There’s an art to competing in a world where everyone is their own business.
When I was first starting out, it was inspiring to see many people running their own online businesses. It felt like a whisper of encouragement: Surely if all these people can do it, I can too!
That chipper tone didn’t last long. After launching a project, our initial fanbase bought from us, but soon after sales dried up. Knowing there were so many others like me trying to sell stuff online now became a source of worry. How am I going to compete against all these people?
If you’ve ever stressed about how you stack up against the competition, good. It’s an important question. But it’s a pretty hard one to answer. For one, it’s not easy to make direct comparisons when competitors’ offerings are ever so slightly different - different materials, different marketing, different aesthetics. Worse still, in a world where thousands of others are selling similar things, comparing yours to theirs can be emotionally daunting. If you’re like me, it’s enough to make you want to crawl back in bed.
To deal with this, I had to come up with another approach. Call it the art of competition. Artists are acutely aware of struggle, and competition is struggle par excellence. If the phrase is to mean anything, it’s the struggle to find an artful approach to competition, one that would allow us to pay attention to - and even benefit from - what others are doing without letting it become a burden.
Where I was failing before was that I was focusing on what everyone else was doing, when what I should have done first was look at myself. In this way, the art of competition begins with an honest assessment of yourself and what you’re selling. What matters here is not how good you are or how unique what you offer is, but the belief that what you’re doing is valuable, period. Everything else comes later.
If you’re not 100% sure you believe this on a fundamental level, then this is a good place to stop and reassess.
Here’s an exercise. Try for a minute to ignore everyone else, forget the competition, and just examine what you sell. Obviously your art doesn’t exist in a vacuum, but pretend it does. Now answer this for yourself: What do I find valuable about it? Search around until you find an answer that feels honest, and don’t be afraid of overshooting. You can’t be wrong - this is your assessment, not anyone else’s.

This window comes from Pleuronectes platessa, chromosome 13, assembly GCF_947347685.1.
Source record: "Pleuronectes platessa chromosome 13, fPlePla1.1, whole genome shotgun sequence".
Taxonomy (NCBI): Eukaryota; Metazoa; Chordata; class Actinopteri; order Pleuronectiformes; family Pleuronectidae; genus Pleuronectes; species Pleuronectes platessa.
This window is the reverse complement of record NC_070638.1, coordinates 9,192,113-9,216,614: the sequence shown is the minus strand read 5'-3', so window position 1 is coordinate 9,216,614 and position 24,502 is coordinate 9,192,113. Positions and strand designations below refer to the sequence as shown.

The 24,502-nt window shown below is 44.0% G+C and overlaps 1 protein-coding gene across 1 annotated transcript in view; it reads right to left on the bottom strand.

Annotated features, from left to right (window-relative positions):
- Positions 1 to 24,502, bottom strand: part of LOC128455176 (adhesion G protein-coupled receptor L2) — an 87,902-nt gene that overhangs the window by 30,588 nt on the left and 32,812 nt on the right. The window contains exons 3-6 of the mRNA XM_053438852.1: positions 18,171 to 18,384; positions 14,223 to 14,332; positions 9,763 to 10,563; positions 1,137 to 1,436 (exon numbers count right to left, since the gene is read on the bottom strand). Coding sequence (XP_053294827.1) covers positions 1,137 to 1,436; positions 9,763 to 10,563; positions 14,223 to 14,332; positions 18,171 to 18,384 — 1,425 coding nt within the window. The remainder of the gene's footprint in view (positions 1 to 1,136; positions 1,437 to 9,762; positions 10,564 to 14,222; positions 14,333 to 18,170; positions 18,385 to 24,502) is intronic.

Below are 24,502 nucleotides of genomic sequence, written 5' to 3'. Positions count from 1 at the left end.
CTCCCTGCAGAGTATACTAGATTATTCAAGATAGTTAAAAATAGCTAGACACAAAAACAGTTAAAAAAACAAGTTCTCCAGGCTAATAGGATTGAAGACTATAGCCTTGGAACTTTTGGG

If you can put it into words, do it. At the very least, see if you can finish the following sentence. What I’m doing is valuable because:
You don’t have to go all spiritual and make a mantra out of it, but you do need to know it’s there because you’re going to use it.
Know your competition
Being more acutely aware of our own value puts us in a stronger position, allowing us to withstand a deeper incursion into competitor territory. Now you can ask the same question of them: What do I find valuable about the things they sell? See if you can make a list. Make a big honest list about how great your competitors are. Go on, get it all out.
My list ended up showing me two things. The first thing I realized was that it had basically turned into a wish list for myself - this person kept a beautiful blog showcasing their process, that person charged twice what I wanted to charge. I want to do that! The other thing my list revealed was that it was full of assumptions. Just because they have a gajillion followers on social media doesn’t mean they’re crushing it. Just because they’re charging double doesn’t mean they’re making twice as much money.
All this showed me something else: that my competitors were in some ways not real at all. They were blank canvasses on which I painted my own desires and baseless assumptions. My hopes and fears! How classic.
But of course the competition was a blank canvas. Until it’s been given a specific form, it’s nothing - an idea. The art only happens when you give form to the idea.
Know what matters
Competition, brutal thing that it is, is at heart a struggle between opponents; how I initially envisioned it was me versus everyone else. But in the world of online sales, our competition is largely made up of people we don’t personally know and brands we may never even encounter. It begs the question of who we’re even struggling against, and indeed whether we even are at all. What you choose to do with these ideas is where the art of competition becomes more about the art than the latter.
Ask yourself: Am I really competing against other people who sell things similar to mine? If so, find a way to give form to that idea. Talk to those people, do an interview, find out real answers to your burning questions. Collaborate with them! Start a collective and break the internet with them! Hell, make voodoo dolls of them if that’s your thing. Transform the relationship into something that feeds you, that spurs you on.
For me, the process of assessing my business and everyone else’s has turned into a form of art itself - a dialectical struggle between thesis and antithesis, each time bringing me to a new synthesis that restarts the cycle. Each time, I find some new thing to add to my business. Each time, I find something to change in myself. My relationship to the competition feels less like a fixed thing and more like a process - a creative process of its own. Some days it’s stressful, yes. But more often than not, I find it inspiring, like a whisper of encouragement.